Snoop entranced. Her chat with the Home Depot guy may go down as one of the best openings of a season (4) ever, and her presence — the walk, the talk, the braids, the androgyny, the coldness — couldn’t have been executed more perfectly. She’s probably the closest thing we’ve seen to a true “American samurai" on screen. No, nix that, she’s her own new archetype of character.
Marlo. Marlo the dark horse. Who would have thought maximal detachment and few emotive moments would work? This makes his violent “name monologue" in prison at the end all the more powerful considering he spent seasons upon seasons hardly raising his voice (at least in mind; maybe not in practice?). I’d say Marlo’s ascendancy — as both dealer and character — is a testament to the talent of Simon and his crew. They could inject a seemingly minor new character into the show mid-third season, and have him dominating by the end of season five in ways wholly believable.
Avon Barksdale only worked for me in conversation with Stringer. Whereas Stringer held his own — unsurprisingly so considering the considerable screen presence of Idris Elba. Stringer never failed to captivate. And his position at the center of so many narrative threads only made his assassination all the more powerful and wrenching — as a viewer there was so much pleasure in watching Stringer navigate his minefields.
Michael’s shift from corner kid with a history of sexual abuse, to assassin felt more true than I would have anticipated had you pitched it to me. And his positioning as Omar Two at the end was pitch perfect.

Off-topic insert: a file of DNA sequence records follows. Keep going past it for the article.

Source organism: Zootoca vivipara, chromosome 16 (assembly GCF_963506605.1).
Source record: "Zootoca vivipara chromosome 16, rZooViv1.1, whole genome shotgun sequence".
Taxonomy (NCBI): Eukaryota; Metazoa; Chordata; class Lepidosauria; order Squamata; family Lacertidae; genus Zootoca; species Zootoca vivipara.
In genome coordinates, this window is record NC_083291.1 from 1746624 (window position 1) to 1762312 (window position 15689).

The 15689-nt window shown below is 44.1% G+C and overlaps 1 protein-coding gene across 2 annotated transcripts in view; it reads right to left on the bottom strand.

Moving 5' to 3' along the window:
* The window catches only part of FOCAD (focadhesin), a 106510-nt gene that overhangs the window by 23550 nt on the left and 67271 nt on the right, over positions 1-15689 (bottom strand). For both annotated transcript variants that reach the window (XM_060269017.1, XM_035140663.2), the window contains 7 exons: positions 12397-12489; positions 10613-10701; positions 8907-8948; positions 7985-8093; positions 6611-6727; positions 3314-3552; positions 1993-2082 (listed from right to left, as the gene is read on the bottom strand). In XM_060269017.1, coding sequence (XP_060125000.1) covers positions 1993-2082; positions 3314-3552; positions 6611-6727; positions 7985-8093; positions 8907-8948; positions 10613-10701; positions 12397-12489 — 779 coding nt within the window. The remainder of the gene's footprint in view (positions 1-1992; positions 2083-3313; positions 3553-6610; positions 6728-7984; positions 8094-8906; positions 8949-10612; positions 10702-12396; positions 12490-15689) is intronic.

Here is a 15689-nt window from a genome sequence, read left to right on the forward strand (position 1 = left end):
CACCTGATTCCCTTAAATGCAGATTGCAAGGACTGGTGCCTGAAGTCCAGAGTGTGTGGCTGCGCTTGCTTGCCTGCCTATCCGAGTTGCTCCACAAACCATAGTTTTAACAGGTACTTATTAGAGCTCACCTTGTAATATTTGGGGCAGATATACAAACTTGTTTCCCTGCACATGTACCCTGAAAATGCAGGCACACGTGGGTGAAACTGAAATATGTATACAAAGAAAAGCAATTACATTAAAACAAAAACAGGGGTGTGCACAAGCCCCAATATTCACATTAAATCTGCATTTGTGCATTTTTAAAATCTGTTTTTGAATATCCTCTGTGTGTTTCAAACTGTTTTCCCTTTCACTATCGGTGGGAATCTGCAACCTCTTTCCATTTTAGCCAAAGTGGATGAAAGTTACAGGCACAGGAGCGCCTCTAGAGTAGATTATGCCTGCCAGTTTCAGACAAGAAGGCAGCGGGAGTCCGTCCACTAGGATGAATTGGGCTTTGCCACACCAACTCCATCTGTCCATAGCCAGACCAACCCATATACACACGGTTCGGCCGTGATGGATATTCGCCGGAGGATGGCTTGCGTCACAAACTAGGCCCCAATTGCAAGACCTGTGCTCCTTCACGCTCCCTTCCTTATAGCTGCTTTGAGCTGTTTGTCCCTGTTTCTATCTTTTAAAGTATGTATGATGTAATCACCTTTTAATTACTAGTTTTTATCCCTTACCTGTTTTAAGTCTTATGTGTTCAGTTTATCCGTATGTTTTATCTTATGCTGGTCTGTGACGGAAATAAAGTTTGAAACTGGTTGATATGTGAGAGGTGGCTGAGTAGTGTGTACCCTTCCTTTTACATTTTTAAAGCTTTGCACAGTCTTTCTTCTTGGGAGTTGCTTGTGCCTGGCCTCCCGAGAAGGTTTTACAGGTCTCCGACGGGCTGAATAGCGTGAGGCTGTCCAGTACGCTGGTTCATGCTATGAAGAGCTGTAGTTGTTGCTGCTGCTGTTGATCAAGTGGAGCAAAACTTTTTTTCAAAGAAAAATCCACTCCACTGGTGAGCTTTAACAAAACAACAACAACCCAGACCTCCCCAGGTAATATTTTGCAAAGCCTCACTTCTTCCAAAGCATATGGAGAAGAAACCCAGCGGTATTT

Bubs got me. Talk about arc, and slow-burn redemption, and bottoms upon bottoms falling out, and a humanity that felt painfully true. Did Andre Royo get all the awards? I feel like he should have.
Prop Joe’s language and presence and odd avuncularity were a joy.
The show wasn’t perfect though, and I think it’s instructive to point out some of the flaws. Not everyone was a gift. With apologies to James Ransone, Ziggy (season two) was perhaps the most uselessly exaggerated character of the show. I found no joy in him or his downfall, his language, his posture, his dick — nothing. Ellis never, to my eye, found comfort on the screen or in his own skin, and was one of the few characters who consistently pulled me out of the narrative “spell.” Herc, similarly, was exhausting in his idiocy and I think the show would have been fine without him. (I don’t like characters who are “broken” and for whom that brokenness doesn’t push them forward narratively in useful ways. Also, I’m being extremely picky here; a ruthless fat trimming after the meal is finished kinda picky. (Which I guess requires vomiting up the meal?))
On the flip side: Brother Mouzone was by far and away the best second-tier character. (Just on the edge of too Coen Brothers-y.) He became a kind of beacon for what a character-actor character could achieve and made many of the other supporting characters feel like lesser participants. He was an upstager; Mouzone was never not exciting, strange, intriguing — I wanted more more more.
That said, for minor characters, The Greek and “Boris” were also unexpected and uniquely cast and affected in strange and compelling ways.
Sadly, season five’s newspaper story felt like the weakest arc of the show. (FWIW, I loved season two’s dock arc (sans Ziggy).) I realize Simon was looking for a hook, and probably had an axe the size of a career to grind, but the newspaper felt like it needed two seasons of time.